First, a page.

Before Kim Davis, there was Roy Moore, the chief justice of the Alabama Supreme Court who invoked divine law in his effort to block his state from enforcing a pre-Obergefell federal court decision striking down its ban on same-sex marriage.
Moore ordered state probate judges not to issue marriage licenses to same-sex couples, railing against the “rejection of God’s law by the federal judiciary” and insisting that “the laws of this state have always recognized the biblical admonition stated by our Lord.”
Moore was the keynote speaker at Eagle Council 2015, a St. Louis conference hosted by Phyllis Schlafly’s group Eagle Forum last week, where he naturally brought up Davis’ similar fight in Kentucky against marriage equality. The Alabama justice dedicated his entire speech to attacking the Obergefell decision and, like Davis’ lawyers, compared the clerk to victims of the Holocaust.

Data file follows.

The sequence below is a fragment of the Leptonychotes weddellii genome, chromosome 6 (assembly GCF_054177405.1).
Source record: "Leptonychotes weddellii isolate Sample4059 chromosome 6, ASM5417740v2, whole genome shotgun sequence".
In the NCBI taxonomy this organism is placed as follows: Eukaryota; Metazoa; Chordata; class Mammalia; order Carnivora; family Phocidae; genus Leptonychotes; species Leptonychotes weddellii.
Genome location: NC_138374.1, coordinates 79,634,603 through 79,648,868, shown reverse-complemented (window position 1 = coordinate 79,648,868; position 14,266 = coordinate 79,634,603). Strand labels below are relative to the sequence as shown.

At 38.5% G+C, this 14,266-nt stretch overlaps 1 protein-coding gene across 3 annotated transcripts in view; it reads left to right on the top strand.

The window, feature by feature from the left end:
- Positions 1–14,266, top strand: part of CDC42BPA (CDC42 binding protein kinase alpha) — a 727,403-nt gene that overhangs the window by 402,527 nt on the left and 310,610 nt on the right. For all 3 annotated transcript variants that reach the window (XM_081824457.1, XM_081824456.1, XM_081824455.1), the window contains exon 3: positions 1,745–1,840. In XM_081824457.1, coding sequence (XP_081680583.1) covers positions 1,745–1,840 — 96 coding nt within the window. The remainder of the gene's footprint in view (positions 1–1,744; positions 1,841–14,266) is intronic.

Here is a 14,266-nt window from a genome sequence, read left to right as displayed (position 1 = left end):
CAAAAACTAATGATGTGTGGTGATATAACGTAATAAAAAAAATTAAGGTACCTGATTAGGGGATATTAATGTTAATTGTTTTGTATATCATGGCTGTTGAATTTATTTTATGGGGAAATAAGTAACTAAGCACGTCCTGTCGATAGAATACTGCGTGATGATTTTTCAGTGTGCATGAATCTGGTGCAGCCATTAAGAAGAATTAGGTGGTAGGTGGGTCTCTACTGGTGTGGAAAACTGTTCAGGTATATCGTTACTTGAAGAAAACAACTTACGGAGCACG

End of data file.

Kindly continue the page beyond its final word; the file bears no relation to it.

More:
After reading Martin Niemöller’s poem “First They Came For The Socialists…,” Moore decided to write his own version in honor of Davis: “Ladies in gentlemen, we can say the same thing today. They came for the bakers, I didn’t bake cakes. They came for the florists, but I didn’t deal with flowers. They came for the little clerk down in Kentucky by the name of Kim Davis, but I’m not a clerk, I have nothing do with issuing licenses. Then they came for me, and nobody was left.”
“This will touch every person in this room, every child in this room eventually,” he said of Obergefell. “This opinion is not like other opinions that have been issued.”